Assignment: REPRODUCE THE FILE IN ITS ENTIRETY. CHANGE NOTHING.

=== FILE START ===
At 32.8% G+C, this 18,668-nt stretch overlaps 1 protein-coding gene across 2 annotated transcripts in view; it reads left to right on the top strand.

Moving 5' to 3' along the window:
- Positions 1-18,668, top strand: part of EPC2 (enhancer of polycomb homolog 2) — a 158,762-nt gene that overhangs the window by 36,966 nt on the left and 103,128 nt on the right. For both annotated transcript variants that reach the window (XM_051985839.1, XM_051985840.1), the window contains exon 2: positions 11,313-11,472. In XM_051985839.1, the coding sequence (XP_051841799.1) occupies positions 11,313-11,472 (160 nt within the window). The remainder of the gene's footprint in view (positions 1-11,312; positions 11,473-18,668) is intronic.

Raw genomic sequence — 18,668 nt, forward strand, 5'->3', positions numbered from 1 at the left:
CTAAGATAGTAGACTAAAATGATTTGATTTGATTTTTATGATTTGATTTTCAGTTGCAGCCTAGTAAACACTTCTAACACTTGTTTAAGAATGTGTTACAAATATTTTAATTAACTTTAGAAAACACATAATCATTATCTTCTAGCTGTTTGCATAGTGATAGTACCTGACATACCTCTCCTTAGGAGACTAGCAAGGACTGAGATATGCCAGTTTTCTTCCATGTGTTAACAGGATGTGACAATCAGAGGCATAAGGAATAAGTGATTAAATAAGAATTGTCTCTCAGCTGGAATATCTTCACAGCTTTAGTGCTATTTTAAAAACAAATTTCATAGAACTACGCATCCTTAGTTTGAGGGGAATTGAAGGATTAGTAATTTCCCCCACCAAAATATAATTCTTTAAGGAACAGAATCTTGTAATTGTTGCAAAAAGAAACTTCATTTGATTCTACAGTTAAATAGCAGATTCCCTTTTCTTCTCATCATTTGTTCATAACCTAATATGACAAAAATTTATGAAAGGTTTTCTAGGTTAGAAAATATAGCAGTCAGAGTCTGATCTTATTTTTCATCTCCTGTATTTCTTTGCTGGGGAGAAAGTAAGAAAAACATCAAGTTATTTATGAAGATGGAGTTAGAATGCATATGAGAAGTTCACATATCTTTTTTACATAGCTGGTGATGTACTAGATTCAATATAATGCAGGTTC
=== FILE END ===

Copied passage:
At 32.8% G+C, this 18,668-nt stretch overlaps 1 protein-coding gene across 2 annotated transcripts in view; it reads left to right on the top strand.

Moving 5' to 3' along the window:
- Positions 1-18,668, top strand: part of EPC2 (enhancer of polycomb homolog 2) — a 158,762-nt gene that overhangs the window by 36,966 nt on the left and 103,128 nt on the right. For both annotated transcript variants that reach the window (XM_051985839.1, XM_051985840.1), the window contains exon 2: positions 11,313-11,472. In XM_051985839.1, the coding sequence (XP_051841799.1) occupies positions 11,313-11,472 (160 nt within the window). The remainder of the gene's footprint in view (positions 1-11,312; positions 11,473-18,668) is intronic.

Raw genomic sequence — 18,668 nt, forward strand, 5'->3', positions numbered from 1 at the left:
CTAAGATAGTAGACTAAAATGATTTGATTTGATTTTTATGATTTGATTTTCAGTTGCAGCCTAGTAAACACTTCTAACACTTGTTTAAGAATGTGTTACAAATATTTTAATTAACTTTAGAAAACACATAATCATTATCTTCTAGCTGTTTGCATAGTGATAGTACCTGACATACCTCTCCTTAGGAGACTAGCAAGGACTGAGATATGCCAGTTTTCTTCCATGTGTTAACAGGATGTGACAATCAGAGGCATAAGGAATAAGTGATTAAATAAGAATTGTCTCTCAGCTGGAATATCTTCACAGCTTTAGTGCTATTTTAAAAACAAATTTCATAGAACTACGCATCCTTAGTTTGAGGGGAATTGAAGGATTAGTAATTTCCCCCACCAAAATATAATTCTTTAAGGAACAGAATCTTGTAATTGTTGCAAAAAGAAACTTCATTTGATTCTACAGTTAAATAGCAGATTCCCTTTTCTTCTCATCATTTGTTCATAACCTAATATGACAAAAATTTATGAAAGGTTTTCTAGGTTAGAAAATATAGCAGTCAGAGTCTGATCTTATTTTTCATCTCCTGTATTTCTTTGCTGGGGAGAAAGTAAGAAAAACATCAAGTTATTTATGAAGATGGAGTTAGAATGCATATGAGAAGTTCACATATCTTTTTTACATAGCTGGTGATGTACTAGATTCAATATAATGCAGGTTC